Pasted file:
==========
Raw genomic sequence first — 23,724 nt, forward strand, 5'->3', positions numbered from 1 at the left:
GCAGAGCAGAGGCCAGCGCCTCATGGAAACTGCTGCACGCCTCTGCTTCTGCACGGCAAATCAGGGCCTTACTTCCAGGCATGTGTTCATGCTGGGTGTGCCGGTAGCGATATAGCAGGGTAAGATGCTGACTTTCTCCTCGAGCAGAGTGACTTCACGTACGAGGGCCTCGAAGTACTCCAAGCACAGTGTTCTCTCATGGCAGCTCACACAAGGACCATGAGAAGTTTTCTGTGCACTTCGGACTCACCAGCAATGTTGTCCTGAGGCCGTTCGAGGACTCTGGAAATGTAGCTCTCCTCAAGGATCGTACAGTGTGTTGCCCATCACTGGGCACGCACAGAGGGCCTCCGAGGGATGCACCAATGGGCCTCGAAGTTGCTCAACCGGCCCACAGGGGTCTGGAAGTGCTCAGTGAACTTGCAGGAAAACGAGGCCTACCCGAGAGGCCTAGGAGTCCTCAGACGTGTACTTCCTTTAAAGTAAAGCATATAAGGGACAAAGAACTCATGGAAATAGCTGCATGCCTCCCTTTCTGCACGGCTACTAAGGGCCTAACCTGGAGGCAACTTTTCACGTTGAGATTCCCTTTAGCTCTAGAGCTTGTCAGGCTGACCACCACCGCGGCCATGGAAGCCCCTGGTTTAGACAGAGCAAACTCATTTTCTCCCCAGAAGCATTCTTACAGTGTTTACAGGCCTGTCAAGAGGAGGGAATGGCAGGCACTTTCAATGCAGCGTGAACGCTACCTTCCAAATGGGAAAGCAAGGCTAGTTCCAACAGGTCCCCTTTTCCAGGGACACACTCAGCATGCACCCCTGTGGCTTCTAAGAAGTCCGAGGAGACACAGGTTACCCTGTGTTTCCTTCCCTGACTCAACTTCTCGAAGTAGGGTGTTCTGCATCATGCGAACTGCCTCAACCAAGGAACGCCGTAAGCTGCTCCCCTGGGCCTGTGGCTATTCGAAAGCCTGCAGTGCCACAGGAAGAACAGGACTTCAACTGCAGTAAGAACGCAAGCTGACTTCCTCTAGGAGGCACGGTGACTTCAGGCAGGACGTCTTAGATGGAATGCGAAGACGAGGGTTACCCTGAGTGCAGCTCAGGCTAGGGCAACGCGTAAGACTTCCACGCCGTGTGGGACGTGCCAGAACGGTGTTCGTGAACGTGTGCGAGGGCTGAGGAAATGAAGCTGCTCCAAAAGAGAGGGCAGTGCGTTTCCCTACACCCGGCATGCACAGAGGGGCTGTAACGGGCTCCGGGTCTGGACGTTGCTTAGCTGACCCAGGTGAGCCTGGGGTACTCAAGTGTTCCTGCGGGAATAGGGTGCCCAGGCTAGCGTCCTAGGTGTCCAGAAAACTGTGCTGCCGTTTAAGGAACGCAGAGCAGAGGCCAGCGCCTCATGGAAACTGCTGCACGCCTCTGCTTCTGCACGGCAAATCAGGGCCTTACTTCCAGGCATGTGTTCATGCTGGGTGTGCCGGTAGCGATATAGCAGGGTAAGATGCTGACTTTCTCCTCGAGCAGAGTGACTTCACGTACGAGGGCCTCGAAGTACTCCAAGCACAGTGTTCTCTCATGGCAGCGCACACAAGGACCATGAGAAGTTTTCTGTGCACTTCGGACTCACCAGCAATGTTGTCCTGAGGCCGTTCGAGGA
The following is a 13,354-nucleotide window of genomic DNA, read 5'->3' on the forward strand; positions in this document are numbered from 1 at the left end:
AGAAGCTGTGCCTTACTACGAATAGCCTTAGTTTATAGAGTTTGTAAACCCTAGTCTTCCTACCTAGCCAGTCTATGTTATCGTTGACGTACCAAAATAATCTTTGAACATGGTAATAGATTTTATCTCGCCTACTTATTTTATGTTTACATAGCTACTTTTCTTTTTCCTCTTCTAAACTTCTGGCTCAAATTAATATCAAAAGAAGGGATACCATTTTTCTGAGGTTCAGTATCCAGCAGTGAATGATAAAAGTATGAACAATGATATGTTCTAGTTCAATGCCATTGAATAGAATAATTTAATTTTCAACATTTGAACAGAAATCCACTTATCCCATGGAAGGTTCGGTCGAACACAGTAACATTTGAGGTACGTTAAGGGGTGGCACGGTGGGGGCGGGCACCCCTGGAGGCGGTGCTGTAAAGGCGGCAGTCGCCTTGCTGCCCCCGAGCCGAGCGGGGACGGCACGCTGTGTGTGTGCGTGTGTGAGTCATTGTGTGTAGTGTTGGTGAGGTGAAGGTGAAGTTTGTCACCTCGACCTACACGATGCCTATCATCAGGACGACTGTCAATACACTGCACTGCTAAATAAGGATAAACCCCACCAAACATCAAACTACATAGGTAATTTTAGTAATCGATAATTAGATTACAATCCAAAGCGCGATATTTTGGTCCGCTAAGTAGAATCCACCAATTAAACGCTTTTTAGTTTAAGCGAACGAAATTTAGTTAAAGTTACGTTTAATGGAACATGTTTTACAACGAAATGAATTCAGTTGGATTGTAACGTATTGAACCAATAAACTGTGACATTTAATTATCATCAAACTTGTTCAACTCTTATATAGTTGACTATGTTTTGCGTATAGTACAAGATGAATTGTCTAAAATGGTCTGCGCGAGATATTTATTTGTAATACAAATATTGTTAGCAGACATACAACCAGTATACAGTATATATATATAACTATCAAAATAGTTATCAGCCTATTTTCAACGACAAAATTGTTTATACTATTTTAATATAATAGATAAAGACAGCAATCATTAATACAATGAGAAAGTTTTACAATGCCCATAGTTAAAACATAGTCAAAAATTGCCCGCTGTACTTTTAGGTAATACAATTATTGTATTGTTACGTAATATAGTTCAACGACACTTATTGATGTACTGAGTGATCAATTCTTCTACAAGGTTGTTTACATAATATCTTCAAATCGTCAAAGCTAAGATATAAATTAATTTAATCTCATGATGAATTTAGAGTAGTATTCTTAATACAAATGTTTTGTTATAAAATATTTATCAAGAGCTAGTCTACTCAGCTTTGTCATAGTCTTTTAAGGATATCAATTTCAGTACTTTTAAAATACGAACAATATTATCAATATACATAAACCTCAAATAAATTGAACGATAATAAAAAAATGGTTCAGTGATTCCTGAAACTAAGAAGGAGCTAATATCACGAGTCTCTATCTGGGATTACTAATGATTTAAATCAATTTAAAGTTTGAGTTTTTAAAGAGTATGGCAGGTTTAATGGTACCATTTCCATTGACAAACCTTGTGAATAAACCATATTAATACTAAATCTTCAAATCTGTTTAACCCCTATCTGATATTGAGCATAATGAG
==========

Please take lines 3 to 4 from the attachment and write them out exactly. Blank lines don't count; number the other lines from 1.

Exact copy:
The following is a 13,354-nucleotide window of genomic DNA, read 5'->3' on the forward strand; positions in this document are numbered from 1 at the left end:
AGAAGCTGTGCCTTACTACGAATAGCCTTAGTTTATAGAGTTTGTAAACCCTAGTCTTCCTACCTAGCCAGTCTATGTTATCGTTGACGTACCAAAATAATCTTTGAACATGGTAATAGATTTTATCTCGCCTACTTATTTTATGTTTACATAGCTACTTTTCTTTTTCCTCTTCTAAACTTCTGGCTCAAATTAATATCAAAAGAAGGGATACCATTTTTCTGAGGTTCAGTATCCAGCAGTGAATGATAAAAGTATGAACAATGATATGTTCTAGTTCAATGCCATTGAATAGAATAATTTAATTTTCAACATTTGAACAGAAATCCACTTATCCCATGGAAGGTTCGGTCGAACACAGTAACATTTGAGGTACGTTAAGGGGTGGCACGGTGGGGGCGGGCACCCCTGGAGGCGGTGCTGTAAAGGCGGCAGTCGCCTTGCTGCCCCCGAGCCGAGCGGGGACGGCACGCTGTGTGTGTGCGTGTGTGAGTCATTGTGTGTAGTGTTGGTGAGGTGAAGGTGAAGTTTGTCACCTCGACCTACACGATGCCTATCATCAGGACGACTGTCAATACACTGCACTGCTAAATAAGGATAAACCCCACCAAACATCAAACTACATAGGTAATTTTAGTAATCGATAATTAGATTACAATCCAAAGCGCGATATTTTGGTCCGCTAAGTAGAATCCACCAATTAAACGCTTTTTAGTTTAAGCGAACGAAATTTAGTTAAAGTTACGTTTAATGGAACATGTTTTACAACGAAATGAATTCAGTTGGATTGTAACGTATTGAACCAATAAACTGTGACATTTAATTATCATCAAACTTGTTCAACTCTTATATAGTTGACTATGTTTTGCGTATAGTACAAGATGAATTGTCTAAAATGGTCTGCGCGAGATATTTATTTGTAATACAAATATTGTTAGCAGACATACAACCAGTATACAGTATATATATATAACTATCAAAATAGTTATCAGCCTATTTTCAACGACAAAATTGTTTATACTATTTTAATATAATAGATAAAGACAGCAATCATTAATACAATGAGAAAGTTTTACAATGCCCATAGTTAAAACATAGTCAAAAATTGCCCGCTGTACTTTTAGGTAATACAATTATTGTATTGTTACGTAATATAGTTCAACGACACTTATTGATGTACTGAGTGATCAATTCTTCTACAAGGTTGTTTACATAATATCTTCAAATCGTCAAAGCTAAGATATAAATTAATTTAATCTCATGATGAATTTAGAGTAGTATTCTTAATACAAATGTTTTGTTATAAAATATTTATCAAGAGCTAGTCTACTCAGCTTTGTCATAGTCTTTTAAGGATATCAATTTCAGTACTTTTAAAATACGAACAATATTATCAATATACATAAACCTCAAATAAATTGAACGATAATAAAAAAATGGTTCAGTGATTCCTGAAACTAAGAAGGAGCTAATATCACGAGTCTCTATCTGGGATTACTAATGATTTAAATCAATTTAAAGTTTGAGTTTTTAAAGAGTATGGCAGGTTTAATGGTACCATTTCCATTGACAAACCTTGTGAATAAACCATATTAATACTAAATCTTCAAATCTGTTTAACCCCTATCTGATATTGAGCATAATGAG